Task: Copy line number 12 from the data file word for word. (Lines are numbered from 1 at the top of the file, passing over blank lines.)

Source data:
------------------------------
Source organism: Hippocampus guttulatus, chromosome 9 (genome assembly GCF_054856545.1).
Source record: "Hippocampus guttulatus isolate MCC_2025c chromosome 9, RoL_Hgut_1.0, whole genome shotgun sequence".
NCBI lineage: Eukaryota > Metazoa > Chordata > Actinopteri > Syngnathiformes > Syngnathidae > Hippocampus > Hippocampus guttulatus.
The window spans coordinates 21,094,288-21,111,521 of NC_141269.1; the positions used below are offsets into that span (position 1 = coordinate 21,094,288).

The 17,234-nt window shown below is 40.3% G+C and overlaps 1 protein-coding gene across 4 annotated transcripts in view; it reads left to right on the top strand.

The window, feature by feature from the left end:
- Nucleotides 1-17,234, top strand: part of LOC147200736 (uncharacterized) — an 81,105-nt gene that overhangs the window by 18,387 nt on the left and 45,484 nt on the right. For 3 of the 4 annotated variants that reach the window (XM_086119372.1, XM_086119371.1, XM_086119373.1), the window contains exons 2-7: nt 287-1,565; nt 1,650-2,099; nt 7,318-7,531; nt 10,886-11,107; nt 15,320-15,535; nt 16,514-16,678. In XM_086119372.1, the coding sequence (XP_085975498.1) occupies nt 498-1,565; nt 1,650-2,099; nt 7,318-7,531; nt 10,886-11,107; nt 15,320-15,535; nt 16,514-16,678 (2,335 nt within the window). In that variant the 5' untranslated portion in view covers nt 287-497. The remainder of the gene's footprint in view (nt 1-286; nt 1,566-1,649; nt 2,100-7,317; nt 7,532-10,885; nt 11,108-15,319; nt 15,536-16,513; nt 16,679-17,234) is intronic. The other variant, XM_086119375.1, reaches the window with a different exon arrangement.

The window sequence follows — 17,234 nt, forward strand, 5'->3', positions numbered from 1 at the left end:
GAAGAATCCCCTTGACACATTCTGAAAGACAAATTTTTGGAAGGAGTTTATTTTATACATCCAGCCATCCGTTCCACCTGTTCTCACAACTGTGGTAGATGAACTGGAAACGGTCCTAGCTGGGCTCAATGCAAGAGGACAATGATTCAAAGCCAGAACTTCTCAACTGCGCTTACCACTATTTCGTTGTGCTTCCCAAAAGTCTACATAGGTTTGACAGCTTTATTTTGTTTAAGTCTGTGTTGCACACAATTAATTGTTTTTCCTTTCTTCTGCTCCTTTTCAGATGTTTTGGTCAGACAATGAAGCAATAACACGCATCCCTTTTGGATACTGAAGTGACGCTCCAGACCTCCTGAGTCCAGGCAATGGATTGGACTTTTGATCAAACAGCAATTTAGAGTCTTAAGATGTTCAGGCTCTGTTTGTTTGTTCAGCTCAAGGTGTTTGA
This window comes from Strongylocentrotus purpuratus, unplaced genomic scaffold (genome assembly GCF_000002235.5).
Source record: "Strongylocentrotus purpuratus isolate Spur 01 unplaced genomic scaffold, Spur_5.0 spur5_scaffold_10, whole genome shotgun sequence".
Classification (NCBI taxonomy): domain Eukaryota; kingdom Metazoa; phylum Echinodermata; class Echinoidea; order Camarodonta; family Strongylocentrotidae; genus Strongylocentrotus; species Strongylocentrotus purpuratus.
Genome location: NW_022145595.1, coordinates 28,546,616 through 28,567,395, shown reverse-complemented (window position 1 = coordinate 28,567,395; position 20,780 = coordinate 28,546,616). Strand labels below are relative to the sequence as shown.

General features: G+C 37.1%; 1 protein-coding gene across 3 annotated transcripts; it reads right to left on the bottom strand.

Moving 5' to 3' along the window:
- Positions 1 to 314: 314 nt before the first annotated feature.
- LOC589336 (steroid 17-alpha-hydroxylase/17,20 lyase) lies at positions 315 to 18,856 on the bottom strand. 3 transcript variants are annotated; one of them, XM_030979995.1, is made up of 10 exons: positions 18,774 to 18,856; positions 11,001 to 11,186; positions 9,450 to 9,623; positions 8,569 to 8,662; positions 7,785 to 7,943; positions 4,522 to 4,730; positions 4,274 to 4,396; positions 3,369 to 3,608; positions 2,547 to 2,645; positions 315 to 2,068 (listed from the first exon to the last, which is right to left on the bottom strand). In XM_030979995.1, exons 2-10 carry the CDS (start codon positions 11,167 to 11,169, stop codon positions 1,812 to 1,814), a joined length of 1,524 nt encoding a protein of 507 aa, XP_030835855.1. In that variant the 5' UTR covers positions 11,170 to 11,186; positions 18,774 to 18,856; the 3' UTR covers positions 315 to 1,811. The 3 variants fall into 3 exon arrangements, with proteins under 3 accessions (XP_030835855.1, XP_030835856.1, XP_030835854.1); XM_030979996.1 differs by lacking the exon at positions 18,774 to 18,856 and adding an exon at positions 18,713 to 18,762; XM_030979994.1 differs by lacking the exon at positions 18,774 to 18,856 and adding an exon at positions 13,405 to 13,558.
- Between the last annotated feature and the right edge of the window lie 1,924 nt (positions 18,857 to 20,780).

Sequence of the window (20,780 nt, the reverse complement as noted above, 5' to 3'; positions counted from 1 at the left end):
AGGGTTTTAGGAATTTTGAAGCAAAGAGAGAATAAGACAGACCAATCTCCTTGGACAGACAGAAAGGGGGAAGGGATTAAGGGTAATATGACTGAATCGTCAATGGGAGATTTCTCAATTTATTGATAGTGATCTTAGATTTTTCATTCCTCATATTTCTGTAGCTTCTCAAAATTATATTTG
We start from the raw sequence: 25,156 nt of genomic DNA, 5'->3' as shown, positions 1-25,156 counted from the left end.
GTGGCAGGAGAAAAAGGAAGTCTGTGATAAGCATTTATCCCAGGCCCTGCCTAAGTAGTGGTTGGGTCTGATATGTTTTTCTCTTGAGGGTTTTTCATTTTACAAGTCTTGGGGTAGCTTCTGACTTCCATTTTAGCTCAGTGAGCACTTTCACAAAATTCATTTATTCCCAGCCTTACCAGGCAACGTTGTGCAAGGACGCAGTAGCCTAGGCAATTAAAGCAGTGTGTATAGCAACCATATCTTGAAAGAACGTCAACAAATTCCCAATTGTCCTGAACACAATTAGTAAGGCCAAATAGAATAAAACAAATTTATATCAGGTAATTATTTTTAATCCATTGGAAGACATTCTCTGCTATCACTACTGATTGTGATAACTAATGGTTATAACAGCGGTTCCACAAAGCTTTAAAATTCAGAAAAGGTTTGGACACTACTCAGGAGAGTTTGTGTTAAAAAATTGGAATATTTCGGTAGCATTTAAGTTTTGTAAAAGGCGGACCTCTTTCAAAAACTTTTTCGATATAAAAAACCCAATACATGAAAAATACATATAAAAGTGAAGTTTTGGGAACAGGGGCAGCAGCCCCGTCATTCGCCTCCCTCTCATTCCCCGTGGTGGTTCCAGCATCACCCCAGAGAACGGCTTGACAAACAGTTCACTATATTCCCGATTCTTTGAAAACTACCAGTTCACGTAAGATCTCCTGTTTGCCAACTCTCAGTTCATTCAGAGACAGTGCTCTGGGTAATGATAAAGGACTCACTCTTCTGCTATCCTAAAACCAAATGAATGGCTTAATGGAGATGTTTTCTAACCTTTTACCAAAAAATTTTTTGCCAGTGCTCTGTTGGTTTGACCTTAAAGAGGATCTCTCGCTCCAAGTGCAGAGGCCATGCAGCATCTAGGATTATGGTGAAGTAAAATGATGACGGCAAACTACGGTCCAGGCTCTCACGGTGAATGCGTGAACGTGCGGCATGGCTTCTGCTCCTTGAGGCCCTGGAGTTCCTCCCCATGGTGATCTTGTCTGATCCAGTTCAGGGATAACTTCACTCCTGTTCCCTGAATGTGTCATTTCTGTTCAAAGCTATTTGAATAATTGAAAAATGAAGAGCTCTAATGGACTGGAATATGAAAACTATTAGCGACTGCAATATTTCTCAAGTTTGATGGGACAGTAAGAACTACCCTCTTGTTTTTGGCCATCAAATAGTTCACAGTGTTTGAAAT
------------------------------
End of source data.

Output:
Classification (NCBI taxonomy): domain Eukaryota; kingdom Metazoa; phylum Echinodermata; class Echinoidea; order Camarodonta; family Strongylocentrotidae; genus Strongylocentrotus; species Strongylocentrotus purpuratus.